It took long enough, but it’s finally happening: the discussion of whether Michelle Obama should or will change her hairstyle to one that more ‘accurately reflects’ her ethnicity. Erin Aubry Kaplan writes an interesting piece at Salon.com, considering whether part of our acceptance of the First Lady is tied up in her straight, shiny, inoffensive hair, and whether America would be quite so gracious if she rolled out of the White House one day in box braids or an afro. Aubry suggests that – aided in part by Chris Rock’s recently released documentary “Good Hair” – America might be moving towards a black hair moment, in which white people feel more comfortable questioning and understanding once and for all the mystique surrounding the history and ritual of styling black hair.
I’m not quite as annoyed by the article as I thought I would be. Aubry is right about the various associations black women and others have with different types of hair. Relaxed hair is largely seen by the mainstream as well-behaved and harmless, while dreads are seen as revolutionary. (I say ‘dreads’, ‘dreadlocks’, ‘locks’. Please don’t come in here yelling at me about how natural hair is not ‘dreadful’ because that’s not what it means. The term first originated among the early Rastafari to mean that the wearer lived a 'dread' life, or a life in which he feared God.) I do, however, take exception to the tasking of the women in the Obama family – especially the daughters – with sorting out images of black hair and blackness on behalf of the African American community. While it might be interesting to see the First Lady’s greased scalp peeking out from amongst some corkscrews, what would that really say about her? Would we feel more assured of her blackness, and feel that she was fighting the good fight on behalf of natural hair and images of natural, black beauty? And is it her fight to fight? (I promise that’s the end of the rhetorical questions.)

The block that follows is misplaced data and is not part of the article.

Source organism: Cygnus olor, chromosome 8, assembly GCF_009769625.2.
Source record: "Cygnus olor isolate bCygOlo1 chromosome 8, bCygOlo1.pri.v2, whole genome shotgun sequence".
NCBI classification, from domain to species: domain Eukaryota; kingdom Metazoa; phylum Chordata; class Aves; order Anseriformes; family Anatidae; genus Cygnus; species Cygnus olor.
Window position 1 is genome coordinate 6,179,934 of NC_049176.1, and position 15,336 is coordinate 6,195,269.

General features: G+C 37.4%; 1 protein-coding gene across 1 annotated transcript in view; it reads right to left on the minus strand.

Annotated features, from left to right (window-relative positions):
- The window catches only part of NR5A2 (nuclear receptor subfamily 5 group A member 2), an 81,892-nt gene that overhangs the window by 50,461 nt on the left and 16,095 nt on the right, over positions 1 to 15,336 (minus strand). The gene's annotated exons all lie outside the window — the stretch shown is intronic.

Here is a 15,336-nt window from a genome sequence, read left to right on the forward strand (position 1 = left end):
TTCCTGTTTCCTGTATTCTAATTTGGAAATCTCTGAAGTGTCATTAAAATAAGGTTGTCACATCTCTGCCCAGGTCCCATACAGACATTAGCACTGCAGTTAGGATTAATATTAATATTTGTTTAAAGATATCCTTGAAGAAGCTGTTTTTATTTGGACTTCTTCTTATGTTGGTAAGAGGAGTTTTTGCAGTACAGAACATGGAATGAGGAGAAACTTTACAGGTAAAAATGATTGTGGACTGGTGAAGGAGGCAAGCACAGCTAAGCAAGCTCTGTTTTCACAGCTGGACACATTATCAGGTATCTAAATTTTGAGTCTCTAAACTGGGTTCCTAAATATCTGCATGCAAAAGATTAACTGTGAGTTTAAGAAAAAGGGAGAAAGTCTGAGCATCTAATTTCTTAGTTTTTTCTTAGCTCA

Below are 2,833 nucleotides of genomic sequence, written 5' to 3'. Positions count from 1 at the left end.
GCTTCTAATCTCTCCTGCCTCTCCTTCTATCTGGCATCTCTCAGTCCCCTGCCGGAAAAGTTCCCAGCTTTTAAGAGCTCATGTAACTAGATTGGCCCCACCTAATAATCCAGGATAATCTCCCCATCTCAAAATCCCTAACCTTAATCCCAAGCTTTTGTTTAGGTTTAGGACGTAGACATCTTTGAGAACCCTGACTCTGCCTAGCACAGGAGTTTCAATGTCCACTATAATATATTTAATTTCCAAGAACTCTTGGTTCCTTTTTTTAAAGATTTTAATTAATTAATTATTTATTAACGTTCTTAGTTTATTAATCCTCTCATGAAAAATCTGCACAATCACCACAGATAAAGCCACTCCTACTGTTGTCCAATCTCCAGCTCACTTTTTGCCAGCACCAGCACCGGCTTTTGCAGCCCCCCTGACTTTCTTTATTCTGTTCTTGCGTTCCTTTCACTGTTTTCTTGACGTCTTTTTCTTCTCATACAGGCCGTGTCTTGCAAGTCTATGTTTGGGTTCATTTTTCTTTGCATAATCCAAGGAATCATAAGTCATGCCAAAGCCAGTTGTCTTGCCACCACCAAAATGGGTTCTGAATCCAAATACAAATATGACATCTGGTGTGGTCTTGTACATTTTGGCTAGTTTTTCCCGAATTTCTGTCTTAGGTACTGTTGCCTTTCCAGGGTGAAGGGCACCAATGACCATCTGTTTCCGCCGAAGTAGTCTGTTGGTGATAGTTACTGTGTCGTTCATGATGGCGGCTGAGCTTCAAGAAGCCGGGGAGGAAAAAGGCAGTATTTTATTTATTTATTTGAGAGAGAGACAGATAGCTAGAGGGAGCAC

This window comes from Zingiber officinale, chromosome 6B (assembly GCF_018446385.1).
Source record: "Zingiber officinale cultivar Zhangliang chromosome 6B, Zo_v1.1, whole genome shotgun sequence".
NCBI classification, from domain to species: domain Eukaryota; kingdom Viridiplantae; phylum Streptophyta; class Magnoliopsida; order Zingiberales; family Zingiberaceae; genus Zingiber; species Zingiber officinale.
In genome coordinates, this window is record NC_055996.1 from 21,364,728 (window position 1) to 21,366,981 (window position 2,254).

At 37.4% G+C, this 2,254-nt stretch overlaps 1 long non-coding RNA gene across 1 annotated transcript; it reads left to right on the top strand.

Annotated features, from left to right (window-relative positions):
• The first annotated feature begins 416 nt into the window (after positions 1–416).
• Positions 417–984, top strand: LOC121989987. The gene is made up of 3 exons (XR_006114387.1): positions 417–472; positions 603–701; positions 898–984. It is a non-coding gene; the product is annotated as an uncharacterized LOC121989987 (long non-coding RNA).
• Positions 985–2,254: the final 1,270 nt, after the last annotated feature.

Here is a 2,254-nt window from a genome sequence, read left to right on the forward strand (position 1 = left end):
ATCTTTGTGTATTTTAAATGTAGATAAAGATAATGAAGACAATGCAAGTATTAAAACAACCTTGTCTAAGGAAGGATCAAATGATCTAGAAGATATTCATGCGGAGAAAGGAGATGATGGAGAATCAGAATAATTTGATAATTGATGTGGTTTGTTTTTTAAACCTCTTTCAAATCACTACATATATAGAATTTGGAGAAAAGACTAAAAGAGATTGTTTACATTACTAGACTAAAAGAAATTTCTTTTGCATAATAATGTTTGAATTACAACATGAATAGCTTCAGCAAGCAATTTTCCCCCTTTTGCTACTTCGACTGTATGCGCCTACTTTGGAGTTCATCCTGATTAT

The only thing the way Michelle Obama wears her hair tells me is how Michelle Obama likes to wear her hair. Perhaps she is embroiled in some consuming identity struggle as all wearers of relaxed hair apparently must be, or perhaps she got tired of breaking combs or spending three hours every day just parting her hair. For goodness sake, just let the woman have her own hair evolution like the rest of us. She’s 45 now, and probably well past the “I’m going back to Africa which as it turns out is very convenient because it takes way too long to straighten my hair in the mornings before class anyway” university days; and the “maybe if I just texturized it I could have that cool black girl vibe and still be able to comb it” phase. But whatever relationship she is still to have with her hair, it is her own, and – and I’m really going to be in trouble now – it’s just hair.
Many of my girlfriends wear dreads. For some, it is the end (or is it?) of a journey in which they experimented with several hairstyles that did not satisfy their wallets or their mirrors or their souls, or all three. And so they began the dreadlock journey and now wear their locks with pride.